Republican presidential hopefuls are planning to highlight the populist message of income disparity as part of their major policy agenda during the 2016 campaign – a theme historically associated with Democrats.
The GOP candidates feel sympathy for the millions of middle-class and working-class families who fear they will never afford to live the American dream, and plan to come up with fresh policies to address the country’s core economic concerns, according to reports.
Kentucky Sen. Rand Paul has proposed tax breaks to help companies invest in struggling communities, while Florida Sen. Marco Rubio has devoted his new book, "American Dreams,"
due out this week, to revamping programs for the poor and middle class, The Wall Street Journal reported
Mitt Romney, the 2012 GOP nominee, has told friends that he believes poverty must be part of the discussion as he mulls running for the White House four years after Democrats attacked him for being out of touch with the lives of average Americans, The Washington Post reported
Ohio Gov. John Kasich, another presidential hopeful, is planning to use his inaugural address Monday to reiterate his policy of helping "people in the shadows," according to the Journal.
And during his inauguration, Wisconsin Gov. Scott Walker vowed to give students a quality education, "regardless of background or birthright."
And while launching his political action committee Right to Rise, this month, former Florida Gov. Jeb Bush described his potential campaign in a style that could fairly be called populist, the Associated Press says
"Millions of our fellow citizens across the broad middle class feel as if the American dream is now out of their reach; that our politics are petty and broken; that opportunities are elusive; and that the playing field is no longer fair or level," he said.
According to the Post, Bush’s characterization of the economic and social challenges in the United States echo the same concerns expressed by presumed Democrat frontrunner Hillary Clinton, as well as other possible progressive contenders like Massachusetts Sen. Elizabeth Warren.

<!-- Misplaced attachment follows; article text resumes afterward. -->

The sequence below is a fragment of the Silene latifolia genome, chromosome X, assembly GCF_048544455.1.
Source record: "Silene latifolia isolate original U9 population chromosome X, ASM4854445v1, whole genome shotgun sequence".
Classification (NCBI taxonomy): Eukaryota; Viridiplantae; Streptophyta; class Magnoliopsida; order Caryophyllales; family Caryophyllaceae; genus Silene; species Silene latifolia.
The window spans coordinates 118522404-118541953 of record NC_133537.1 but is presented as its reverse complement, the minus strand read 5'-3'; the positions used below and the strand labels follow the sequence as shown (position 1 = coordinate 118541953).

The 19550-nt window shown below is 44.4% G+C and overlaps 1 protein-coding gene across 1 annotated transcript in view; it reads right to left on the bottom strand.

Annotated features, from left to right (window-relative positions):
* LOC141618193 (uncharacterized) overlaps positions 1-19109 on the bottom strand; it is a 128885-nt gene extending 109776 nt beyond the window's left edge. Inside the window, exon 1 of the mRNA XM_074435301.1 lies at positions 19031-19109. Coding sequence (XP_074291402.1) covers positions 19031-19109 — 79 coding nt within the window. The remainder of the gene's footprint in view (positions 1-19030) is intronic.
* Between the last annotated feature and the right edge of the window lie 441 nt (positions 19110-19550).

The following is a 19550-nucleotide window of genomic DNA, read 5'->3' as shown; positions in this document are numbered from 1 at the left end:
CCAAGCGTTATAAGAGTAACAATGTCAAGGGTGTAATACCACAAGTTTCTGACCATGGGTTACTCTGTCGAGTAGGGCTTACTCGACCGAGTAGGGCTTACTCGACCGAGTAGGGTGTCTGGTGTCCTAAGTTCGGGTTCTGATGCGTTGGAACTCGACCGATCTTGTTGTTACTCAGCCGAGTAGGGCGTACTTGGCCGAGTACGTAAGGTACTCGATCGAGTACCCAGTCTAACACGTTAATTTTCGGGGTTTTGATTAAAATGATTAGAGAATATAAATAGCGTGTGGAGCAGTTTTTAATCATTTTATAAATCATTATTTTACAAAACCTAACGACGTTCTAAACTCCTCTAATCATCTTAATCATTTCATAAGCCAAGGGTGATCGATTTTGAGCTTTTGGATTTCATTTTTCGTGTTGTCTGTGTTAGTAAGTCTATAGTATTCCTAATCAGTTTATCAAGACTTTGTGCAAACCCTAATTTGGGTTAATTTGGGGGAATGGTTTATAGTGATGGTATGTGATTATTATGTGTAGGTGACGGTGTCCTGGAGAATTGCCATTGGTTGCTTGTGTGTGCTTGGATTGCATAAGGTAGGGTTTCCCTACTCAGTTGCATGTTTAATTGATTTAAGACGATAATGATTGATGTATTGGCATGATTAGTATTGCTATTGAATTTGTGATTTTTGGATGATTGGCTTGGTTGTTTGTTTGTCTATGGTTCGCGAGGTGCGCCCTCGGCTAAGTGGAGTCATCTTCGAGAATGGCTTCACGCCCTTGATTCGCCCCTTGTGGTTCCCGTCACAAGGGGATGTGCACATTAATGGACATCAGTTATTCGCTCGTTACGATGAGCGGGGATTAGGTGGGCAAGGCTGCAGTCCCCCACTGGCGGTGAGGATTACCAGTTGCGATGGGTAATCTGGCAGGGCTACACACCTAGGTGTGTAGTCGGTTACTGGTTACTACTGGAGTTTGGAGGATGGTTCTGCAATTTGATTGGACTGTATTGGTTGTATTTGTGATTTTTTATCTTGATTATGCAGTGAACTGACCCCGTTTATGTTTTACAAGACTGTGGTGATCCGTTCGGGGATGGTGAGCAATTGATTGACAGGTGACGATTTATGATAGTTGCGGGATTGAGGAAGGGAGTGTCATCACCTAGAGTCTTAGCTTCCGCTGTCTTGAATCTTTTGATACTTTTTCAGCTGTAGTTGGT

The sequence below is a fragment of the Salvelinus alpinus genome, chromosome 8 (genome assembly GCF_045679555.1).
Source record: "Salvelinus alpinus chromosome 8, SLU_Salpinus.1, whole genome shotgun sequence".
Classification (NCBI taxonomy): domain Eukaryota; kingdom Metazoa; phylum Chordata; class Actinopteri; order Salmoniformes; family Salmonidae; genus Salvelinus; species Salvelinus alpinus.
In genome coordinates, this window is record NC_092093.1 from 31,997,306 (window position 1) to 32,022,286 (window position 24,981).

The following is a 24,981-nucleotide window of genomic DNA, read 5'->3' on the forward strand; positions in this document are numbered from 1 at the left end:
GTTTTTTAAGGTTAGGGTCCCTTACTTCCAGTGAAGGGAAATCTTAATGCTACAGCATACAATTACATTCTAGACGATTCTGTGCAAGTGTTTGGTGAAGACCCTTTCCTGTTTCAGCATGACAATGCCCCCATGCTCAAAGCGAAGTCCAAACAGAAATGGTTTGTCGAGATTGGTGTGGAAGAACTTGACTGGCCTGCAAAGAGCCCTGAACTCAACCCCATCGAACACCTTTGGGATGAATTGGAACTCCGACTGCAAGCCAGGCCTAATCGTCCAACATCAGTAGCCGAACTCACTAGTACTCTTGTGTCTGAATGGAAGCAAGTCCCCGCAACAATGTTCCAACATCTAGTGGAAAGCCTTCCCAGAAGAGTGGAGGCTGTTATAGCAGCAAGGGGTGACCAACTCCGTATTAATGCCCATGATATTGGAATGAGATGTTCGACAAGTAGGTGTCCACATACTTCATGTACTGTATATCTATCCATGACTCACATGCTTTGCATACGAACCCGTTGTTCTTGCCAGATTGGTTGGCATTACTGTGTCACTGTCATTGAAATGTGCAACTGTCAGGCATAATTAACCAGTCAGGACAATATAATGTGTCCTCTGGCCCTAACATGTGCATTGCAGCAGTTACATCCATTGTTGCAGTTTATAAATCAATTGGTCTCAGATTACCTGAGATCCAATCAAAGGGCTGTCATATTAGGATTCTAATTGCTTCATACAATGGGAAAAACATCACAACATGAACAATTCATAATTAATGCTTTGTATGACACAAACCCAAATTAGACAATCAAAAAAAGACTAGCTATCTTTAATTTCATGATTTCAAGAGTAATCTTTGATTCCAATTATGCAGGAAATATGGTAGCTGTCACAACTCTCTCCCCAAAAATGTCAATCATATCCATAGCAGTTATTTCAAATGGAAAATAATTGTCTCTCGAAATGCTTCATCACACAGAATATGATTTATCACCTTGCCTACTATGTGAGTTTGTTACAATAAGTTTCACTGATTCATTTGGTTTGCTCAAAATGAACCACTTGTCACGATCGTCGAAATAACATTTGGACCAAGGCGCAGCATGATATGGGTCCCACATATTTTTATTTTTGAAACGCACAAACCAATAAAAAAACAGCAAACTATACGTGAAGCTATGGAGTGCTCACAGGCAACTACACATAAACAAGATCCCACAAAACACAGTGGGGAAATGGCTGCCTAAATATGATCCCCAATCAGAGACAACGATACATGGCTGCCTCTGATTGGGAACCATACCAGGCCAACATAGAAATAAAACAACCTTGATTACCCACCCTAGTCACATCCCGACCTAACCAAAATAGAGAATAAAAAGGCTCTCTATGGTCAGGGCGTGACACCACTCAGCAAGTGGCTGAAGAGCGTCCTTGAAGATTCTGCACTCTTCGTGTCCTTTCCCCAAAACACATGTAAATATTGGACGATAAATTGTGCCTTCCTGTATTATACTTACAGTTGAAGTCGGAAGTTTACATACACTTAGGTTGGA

"You talk to any pollster, on the Democratic side or the Republican side, they’re in complete agreement on the idea that there has to be an economic populist message," said Matthew Dowd, a top strategist for former president George W. Bush’s 2000 and 2004 campaigns. "Then it comes down to 'Are there credible solutions and is there a credible candidate?'"
Bush appears ready to combat Democrat candidates in 2016 on policy issues that they have considered their own in past elections – poverty, income equality, economic prosperity, and middle-class wage stagnation, the Post said.
There are 45 million Americans living at or below the poverty line, according to recent census estimates, which says that the average family income is under $52,000. As proof of wage stagnation, the median is 8 percent lower than it was in 2007, adjusted for inflation, and 11 percent below 2000.
"Since the late 1970s, wages for the bottom 70 percent of earners have been essentially stagnant, and between 2009 and 2013, real wages fell for the entire bottom 90 percent of the wage distribution," Lawrence Mishel of the liberal Economic Policy Institute wrote in a paper published this month.
"Too many of the poor have lost hope that a path to a better life is within their grasp," Bush’s website reads, according to the Journal.
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